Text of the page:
The Constitutionality of Electronic Voting in Germany
After a largely successful trial period spanning from 1998 to 2005, two citizens challenged the constitutionality of electronic voting before the German Constitutional Court. Though the public generally viewed the voting system in a favorable manner throughout the trial period, the actual legality of the technology was not fully assessed in advance of implementation.
Germany piloted its first electronic voting machines, supplied by the Dutch company NEDAP, in Cologne in 1998. The trial was seen as successful, and one year later Cologne used electronic voting machines for its entire European Parliament elections. Soon other cities followed suit, and by the 2005 general election nearly 2 million German voters were using these NEDAP machines to cast votes. Reaction to the use of these electronic voting machines was generally very positive among voters, who found the machines to be easy to use, and among election administrators, who were able to reduce the number of polling stations and staff in each polling station.
However, after the 2005 election, two voters brought a case before the German Constitutional Court after unsuccessfully raising a complaint with the Committee for the Scrutiny of Elections. The case argued that the use of electronic voting machines was unconstitutional and that it was possible to hack the voting machines, thus the results of the 2005 election could not be trusted.
The German Constitutional Court upheld the first argument, concurring that the use of the NEDAP voting machines was unconstitutional. The Court noted that, under the constitution, elections are required to be public in nature and
that all essential steps of an election are subject to the possibility of public scrutiny unless other constitutional interests justify an exception . . . The use of voting machines which electronically record the voters’ votes and electronically ascertain the election result only meets the constitutional requirements if the essential steps of the voting and of the ascertainment of the result can be examined reliably and without any specialist knowledge of the subject . . . The very wide-reaching effect of possible errors of the voting machines or of deliberate electoral fraud make special precautions necessary in order to safeguard the principle of the public nature of elections.30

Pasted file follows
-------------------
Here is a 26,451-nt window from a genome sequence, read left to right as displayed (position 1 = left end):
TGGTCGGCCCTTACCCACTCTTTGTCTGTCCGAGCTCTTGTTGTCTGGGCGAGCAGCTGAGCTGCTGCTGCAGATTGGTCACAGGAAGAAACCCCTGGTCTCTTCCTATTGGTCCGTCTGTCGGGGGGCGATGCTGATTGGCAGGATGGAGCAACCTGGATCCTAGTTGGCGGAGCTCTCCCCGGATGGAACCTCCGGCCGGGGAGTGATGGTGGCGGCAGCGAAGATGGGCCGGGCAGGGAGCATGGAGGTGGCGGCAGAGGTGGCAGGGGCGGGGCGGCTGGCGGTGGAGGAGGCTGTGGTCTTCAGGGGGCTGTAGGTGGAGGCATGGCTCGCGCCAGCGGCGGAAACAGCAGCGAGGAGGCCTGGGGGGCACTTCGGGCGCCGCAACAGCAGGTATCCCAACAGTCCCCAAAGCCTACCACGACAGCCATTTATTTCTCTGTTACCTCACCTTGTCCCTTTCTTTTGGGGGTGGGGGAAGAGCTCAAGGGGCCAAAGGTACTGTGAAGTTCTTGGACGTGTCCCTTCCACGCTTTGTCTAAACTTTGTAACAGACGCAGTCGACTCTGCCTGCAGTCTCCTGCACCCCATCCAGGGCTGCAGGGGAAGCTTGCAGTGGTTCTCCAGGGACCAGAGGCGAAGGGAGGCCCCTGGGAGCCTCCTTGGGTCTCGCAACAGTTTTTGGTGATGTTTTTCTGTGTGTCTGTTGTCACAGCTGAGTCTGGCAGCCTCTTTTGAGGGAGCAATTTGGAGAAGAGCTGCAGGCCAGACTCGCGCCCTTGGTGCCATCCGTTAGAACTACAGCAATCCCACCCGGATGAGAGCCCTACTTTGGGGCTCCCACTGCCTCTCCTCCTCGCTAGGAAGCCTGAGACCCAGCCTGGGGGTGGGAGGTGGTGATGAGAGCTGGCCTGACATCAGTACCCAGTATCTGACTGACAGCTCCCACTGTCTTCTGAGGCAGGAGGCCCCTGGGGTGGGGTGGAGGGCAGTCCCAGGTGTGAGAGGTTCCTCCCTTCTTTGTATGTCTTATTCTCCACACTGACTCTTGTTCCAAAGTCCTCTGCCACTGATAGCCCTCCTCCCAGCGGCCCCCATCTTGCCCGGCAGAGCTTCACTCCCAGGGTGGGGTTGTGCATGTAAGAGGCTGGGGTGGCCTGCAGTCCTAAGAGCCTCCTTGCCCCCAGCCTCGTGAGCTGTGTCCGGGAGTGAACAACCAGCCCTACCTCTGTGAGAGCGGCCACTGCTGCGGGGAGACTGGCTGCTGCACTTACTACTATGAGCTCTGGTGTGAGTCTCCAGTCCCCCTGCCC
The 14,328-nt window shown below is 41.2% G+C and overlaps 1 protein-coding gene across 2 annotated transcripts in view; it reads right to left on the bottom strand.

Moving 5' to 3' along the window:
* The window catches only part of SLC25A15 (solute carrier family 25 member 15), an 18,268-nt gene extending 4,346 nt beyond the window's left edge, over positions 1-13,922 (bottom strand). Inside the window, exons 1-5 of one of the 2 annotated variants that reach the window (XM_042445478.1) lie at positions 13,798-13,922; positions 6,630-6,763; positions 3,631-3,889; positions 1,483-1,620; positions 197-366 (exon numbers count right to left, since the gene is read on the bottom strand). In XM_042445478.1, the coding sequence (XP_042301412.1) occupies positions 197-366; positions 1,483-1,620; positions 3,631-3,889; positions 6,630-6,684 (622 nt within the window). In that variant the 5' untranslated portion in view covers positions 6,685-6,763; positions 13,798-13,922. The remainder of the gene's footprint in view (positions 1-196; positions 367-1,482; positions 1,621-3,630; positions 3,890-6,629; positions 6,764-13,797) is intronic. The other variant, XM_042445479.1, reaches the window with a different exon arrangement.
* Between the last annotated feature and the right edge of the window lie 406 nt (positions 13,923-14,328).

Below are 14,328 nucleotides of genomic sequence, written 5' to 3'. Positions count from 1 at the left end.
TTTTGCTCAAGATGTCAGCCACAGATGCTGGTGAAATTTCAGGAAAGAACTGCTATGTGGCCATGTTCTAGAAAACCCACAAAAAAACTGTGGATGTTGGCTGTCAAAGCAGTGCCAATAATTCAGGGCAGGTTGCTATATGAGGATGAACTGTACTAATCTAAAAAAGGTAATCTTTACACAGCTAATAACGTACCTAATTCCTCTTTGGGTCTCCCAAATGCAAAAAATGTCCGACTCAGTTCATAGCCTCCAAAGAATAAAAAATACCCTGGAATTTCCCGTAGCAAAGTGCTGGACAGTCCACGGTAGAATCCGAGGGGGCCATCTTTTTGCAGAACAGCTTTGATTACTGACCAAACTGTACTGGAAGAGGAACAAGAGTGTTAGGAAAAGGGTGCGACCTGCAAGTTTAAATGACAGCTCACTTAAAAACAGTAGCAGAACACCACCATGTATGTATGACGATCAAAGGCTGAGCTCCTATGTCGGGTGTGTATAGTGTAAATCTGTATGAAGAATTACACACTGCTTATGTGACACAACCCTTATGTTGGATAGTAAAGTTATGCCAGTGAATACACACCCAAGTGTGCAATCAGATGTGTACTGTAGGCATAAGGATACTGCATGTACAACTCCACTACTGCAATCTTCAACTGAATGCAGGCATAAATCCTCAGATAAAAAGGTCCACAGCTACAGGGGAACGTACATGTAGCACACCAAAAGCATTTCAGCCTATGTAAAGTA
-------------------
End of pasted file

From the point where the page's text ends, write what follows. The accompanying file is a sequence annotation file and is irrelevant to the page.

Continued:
Making it clear that the court’s decision did not rule out the use of voting machines in principle, it stated that:
The legislature is not prevented from using electronic voting machines in elections if the possibility of a reliable examination of correctness, which is constitutionally prescribed, is safeguarded. A complementary examination by the voter, by the electoral bodies or the general public is possible for example with electronic voting machines in which the votes are recorded in another way beside electronic storage.
This decision by the German Constitutional Court, stressing the need for transparency in the electoral process without specialist technical knowledge, effectively ended Germany’s recent use of electronic voting. Although the Court decision does not rule out electronic voting machines entirely, no further moves to adopt machines that meet the transparency requirements have been made.
30 A link to the German Federal Constitutional Court’s 2009 ruling can be found in the Resources section of this manual.